Viewers will get a glimpse into her extraordinary life, told by Flory herself.
When I was a child, one of the peak experiences of every summer was going to the home of Flory and Harry Jagoda to experience a musical festival of folk ballads from Bosnia.
During WWII, Flory became a translator for the American Army in Bari, Italy. There, she fell in love with Sgt. Harry Jagoda and immigrated to America with him in 1946. In America, they married, settled in Virginia and raised four children. My parents, also from Yugoslavia, fled to Bari to escape the Nazis. There they met Flory’s parents. They reconnected in America and formed a special bond.
Flory, a beautiful woman with a kind soft voice, showed up for all our family milestone events and was always ready to play her accordion. Her smile, passion and cheerful playing made everyone want to sing and dance. Flory’s protege, Sarah Aroeste, put it this way: “Flory’s music was in her tissues.”
Flory’s talented musician friends never failed to fill the air with joy. The summer of America’s bicentennial, she hosted a big July 4th celebration where we arrived to find a huge lamb roasting on a spit. She encouraged us all to participate in the musical portion of the night. Flory taught my sister and me a Serbian song that we performed.
Flory’s Chanukah counting song, “Ocho Kandelikas” (Eight Little Candles), is world-renowned and performed by many, including Idina Menzel.
Her life mission was to keep the Sephardic melodies that have been passed down for 500 years alive. She was one of the few people in America who could speak Ladino, a language spoken by the Sephardic Jews (Judean-Spanish) who were exiled from the Iberian Peninsula in 1492.
In 2002, Jagoda received a National Heritage Fellowship from the National Endowment for the Arts for her efforts in passing on the tradition of Sephardic songs sung in Ladino. She was a master artist in the folklife apprenticeship program for the Virginia Foundation for the Humanities and was also honored with the American Immigrant Award. In 2007, she performed at the Library of Congress to commemorate the library’s celebration of Women’s History Month.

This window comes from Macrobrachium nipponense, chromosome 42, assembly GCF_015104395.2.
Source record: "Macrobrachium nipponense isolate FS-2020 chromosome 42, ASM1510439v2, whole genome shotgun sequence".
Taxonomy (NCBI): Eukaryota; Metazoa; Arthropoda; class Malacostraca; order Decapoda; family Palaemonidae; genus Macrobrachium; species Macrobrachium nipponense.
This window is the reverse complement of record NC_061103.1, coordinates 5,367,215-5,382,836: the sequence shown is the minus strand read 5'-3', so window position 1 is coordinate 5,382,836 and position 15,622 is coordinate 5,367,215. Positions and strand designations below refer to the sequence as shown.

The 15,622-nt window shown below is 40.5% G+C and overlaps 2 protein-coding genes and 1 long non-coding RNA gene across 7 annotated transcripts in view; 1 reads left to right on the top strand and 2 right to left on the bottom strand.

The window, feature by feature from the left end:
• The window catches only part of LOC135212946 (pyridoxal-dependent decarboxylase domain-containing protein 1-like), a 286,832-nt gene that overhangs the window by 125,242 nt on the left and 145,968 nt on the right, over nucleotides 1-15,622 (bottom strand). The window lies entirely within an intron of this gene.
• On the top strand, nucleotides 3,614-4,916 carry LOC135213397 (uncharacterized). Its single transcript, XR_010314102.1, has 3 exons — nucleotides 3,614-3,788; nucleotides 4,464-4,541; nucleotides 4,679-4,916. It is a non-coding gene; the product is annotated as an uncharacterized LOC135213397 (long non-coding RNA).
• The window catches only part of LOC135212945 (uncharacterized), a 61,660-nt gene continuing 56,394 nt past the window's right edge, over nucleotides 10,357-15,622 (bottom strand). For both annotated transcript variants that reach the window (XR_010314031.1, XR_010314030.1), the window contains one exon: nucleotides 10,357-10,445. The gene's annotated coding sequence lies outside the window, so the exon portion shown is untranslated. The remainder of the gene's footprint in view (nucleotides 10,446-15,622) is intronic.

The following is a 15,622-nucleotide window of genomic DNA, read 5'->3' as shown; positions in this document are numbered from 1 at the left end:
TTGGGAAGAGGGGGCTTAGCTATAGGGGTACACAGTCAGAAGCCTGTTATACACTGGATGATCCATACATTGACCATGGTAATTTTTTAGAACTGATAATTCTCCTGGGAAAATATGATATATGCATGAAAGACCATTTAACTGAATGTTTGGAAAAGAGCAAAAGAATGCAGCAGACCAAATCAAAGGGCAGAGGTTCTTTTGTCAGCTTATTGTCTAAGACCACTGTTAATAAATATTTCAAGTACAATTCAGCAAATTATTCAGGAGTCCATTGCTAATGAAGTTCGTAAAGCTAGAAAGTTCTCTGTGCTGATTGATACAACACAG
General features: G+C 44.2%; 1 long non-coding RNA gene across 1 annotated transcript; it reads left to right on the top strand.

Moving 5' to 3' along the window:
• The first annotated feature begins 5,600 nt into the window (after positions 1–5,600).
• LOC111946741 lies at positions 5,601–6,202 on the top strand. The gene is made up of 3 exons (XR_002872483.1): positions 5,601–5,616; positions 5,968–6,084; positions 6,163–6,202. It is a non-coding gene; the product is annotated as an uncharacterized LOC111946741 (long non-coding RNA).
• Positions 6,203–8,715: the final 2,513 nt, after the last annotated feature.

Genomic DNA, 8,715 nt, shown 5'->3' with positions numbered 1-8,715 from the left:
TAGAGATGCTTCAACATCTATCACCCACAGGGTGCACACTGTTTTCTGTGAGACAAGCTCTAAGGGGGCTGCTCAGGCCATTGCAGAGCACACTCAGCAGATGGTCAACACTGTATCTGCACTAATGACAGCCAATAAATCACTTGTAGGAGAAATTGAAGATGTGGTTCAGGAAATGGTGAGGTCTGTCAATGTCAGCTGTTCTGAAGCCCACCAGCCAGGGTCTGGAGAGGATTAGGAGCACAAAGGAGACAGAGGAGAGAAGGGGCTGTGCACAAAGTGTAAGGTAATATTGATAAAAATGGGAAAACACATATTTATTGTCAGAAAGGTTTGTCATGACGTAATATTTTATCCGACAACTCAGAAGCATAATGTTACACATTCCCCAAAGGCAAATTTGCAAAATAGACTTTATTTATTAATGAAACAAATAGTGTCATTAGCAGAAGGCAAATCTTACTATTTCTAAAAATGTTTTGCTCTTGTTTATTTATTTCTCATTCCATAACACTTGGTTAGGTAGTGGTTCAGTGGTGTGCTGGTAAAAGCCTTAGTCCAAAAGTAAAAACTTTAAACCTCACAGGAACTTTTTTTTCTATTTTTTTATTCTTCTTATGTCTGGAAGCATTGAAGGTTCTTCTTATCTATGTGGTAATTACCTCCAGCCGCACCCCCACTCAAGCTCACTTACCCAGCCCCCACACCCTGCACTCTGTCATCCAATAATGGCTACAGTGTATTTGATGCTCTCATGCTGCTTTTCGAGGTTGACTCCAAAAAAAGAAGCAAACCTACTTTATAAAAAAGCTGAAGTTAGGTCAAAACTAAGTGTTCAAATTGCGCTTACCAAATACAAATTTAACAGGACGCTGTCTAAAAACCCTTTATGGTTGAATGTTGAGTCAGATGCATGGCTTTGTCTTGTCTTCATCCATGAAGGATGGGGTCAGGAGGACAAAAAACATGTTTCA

Flory passed away on the eve of “Shabbat Shira,” Jan. 29, 2021, at age 97.
Congregation Shaarey Zedek will share a Zoom presentation of Flory’s Flame, a documentary about her life, at 7 p.m. Wednesday, June 2.
Viewers will get a glimpse into her extraordinary life, told by Flory herself. You’ll hear songs she learned from her Nona (grandmother) as well as original compositions.
Flory’s daughters, Betty Jagoda Murphy and Lori Lowell, and her granddaughter, Ariel Lowell, will join the audience for a Q&A session after the film. Ariel has the voice and the talent to continue her grandmother’s commitment to preserve Sephardic musical traditions with her mother, Lori, and her Aunt Betty. Ariel also writes her own contemporary music.
The story of Flory’s journey before and after coming to America will capture your hearts. Perhaps there are young musicians out there looking for something new they can discover from this beautiful old Sephardic heritage?
Flory’s Flame will be shown via Zoom at 7 p.m. Wednesday, June 2. Visit shaareyzedek.org to register.